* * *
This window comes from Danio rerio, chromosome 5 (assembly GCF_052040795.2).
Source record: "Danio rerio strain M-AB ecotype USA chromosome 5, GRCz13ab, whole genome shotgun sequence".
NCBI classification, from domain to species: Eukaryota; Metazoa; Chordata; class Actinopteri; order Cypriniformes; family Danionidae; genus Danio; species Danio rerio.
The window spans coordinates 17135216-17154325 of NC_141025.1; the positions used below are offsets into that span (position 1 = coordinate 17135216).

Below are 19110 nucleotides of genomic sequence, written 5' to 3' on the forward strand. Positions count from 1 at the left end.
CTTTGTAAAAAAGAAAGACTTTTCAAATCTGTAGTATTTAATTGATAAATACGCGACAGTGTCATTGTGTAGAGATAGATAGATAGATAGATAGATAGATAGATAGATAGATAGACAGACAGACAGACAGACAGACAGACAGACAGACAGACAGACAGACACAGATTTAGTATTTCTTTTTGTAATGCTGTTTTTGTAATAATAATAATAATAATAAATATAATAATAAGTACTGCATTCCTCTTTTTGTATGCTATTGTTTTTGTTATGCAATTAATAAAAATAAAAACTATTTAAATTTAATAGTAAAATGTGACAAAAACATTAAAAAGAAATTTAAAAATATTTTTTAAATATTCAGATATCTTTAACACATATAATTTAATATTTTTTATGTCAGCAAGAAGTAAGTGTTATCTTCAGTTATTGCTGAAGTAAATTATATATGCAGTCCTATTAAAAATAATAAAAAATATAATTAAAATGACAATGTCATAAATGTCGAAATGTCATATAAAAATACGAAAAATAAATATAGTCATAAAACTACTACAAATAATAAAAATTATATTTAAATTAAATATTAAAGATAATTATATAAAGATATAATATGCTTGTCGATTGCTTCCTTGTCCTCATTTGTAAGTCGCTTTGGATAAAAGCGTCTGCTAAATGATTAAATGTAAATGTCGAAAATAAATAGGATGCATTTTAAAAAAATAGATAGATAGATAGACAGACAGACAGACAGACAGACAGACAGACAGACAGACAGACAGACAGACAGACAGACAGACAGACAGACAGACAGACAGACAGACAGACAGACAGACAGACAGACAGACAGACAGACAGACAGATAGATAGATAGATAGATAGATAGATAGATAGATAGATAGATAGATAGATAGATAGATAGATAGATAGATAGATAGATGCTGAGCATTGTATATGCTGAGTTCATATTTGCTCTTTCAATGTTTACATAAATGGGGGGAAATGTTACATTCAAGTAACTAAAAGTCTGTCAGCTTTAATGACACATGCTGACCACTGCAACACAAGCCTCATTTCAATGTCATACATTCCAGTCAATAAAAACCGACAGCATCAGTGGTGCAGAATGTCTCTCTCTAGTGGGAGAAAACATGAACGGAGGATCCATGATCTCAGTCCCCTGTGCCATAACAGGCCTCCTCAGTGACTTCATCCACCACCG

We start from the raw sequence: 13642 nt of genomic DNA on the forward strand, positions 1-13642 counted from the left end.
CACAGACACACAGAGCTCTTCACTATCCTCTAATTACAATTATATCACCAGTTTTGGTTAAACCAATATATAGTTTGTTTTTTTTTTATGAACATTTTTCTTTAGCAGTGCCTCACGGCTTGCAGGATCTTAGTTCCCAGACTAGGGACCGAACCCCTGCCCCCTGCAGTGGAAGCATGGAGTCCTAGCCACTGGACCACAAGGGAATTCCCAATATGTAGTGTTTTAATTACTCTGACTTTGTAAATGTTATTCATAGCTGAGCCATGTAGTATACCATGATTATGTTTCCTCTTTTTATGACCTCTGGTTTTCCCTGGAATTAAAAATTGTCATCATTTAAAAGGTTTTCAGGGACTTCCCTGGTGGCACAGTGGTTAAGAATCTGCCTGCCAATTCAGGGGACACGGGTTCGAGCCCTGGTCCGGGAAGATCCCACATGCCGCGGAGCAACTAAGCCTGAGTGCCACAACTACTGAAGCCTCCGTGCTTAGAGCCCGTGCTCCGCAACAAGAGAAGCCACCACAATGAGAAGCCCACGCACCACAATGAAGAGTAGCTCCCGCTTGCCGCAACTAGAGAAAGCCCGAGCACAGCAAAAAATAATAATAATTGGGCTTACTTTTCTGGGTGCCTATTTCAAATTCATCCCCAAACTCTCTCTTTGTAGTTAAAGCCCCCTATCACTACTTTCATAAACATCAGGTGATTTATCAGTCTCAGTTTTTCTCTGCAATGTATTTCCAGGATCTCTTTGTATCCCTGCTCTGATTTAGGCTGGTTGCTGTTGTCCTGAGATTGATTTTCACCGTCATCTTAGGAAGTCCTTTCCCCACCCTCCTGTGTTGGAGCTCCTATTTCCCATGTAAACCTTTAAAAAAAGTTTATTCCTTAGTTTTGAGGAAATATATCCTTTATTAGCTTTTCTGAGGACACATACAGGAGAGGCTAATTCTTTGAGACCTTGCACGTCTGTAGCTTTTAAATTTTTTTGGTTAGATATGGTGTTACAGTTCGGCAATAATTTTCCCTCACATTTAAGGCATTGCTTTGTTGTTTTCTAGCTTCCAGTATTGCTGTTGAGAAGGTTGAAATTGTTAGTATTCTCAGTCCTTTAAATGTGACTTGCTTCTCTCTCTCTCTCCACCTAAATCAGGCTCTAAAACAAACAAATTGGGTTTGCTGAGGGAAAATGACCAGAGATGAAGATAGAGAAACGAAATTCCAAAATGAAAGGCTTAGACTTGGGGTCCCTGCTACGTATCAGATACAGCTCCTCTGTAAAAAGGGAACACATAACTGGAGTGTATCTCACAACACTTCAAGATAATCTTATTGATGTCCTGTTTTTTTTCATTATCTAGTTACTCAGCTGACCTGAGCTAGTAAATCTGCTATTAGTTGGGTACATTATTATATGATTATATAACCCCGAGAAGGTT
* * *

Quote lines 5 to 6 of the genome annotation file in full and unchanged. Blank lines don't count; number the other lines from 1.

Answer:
Below are 19110 nucleotides of genomic sequence, written 5' to 3' on the forward strand. Positions count from 1 at the left end.
CTTTGTAAAAAAGAAAGACTTTTCAAATCTGTAGTATTTAATTGATAAATACGCGACAGTGTCATTGTGTAGAGATAGATAGATAGATAGATAGATAGATAGATAGATAGATAGACAGACAGACAGACAGACAGACAGACAGACAGACAGACAGACAGACACAGATTTAGTATTTCTTTTTGTAATGCTGTTTTTGTAATAATAATAATAATAATAAATATAATAATAAGTACTGCATTCCTCTTTTTGTATGCTATTGTTTTTGTTATGCAATTAATAAAAATAAAAACTATTTAAATTTAATAGTAAAATGTGACAAAAACATTAAAAAGAAATTTAAAAATATTTTTTAAATATTCAGATATCTTTAACACATATAATTTAATATTTTTTATGTCAGCAAGAAGTAAGTGTTATCTTCAGTTATTGCTGAAGTAAATTATATATGCAGTCCTATTAAAAATAATAAAAAATATAATTAAAATGACAATGTCATAAATGTCGAAATGTCATATAAAAATACGAAAAATAAATATAGTCATAAAACTACTACAAATAATAAAAATTATATTTAAATTAAATATTAAAGATAATTATATAAAGATATAATATGCTTGTCGATTGCTTCCTTGTCCTCATTTGTAAGTCGCTTTGGATAAAAGCGTCTGCTAAATGATTAAATGTAAATGTCGAAAATAAATAGGATGCATTTTAAAAAAATAGATAGATAGATAGACAGACAGACAGACAGACAGACAGACAGACAGACAGACAGACAGACAGACAGACAGACAGACAGACAGACAGACAGACAGACAGACAGACAGACAGACAGACAGACAGACAGACAGACAGACAGATAGATAGATAGATAGATAGATAGATAGATAGATAGATAGATAGATAGATAGATAGATAGATAGATAGATAGATAGATGCTGAGCATTGTATATGCTGAGTTCATATTTGCTCTTTCAATGTTTACATAAATGGGGGGAAATGTTACATTCAAGTAACTAAAAGTCTGTCAGCTTTAATGACACATGCTGACCACTGCAACACAAGCCTCATTTCAATGTCATACATTCCAGTCAATAAAAACCGACAGCATCAGTGGTGCAGAATGTCTCTCTCTAGTGGGAGAAAACATGAACGGAGGATCCATGATCTCAGTCCCCTGTGCCATAACAGGCCTCCTCAGTGACTTCATCCACCACCG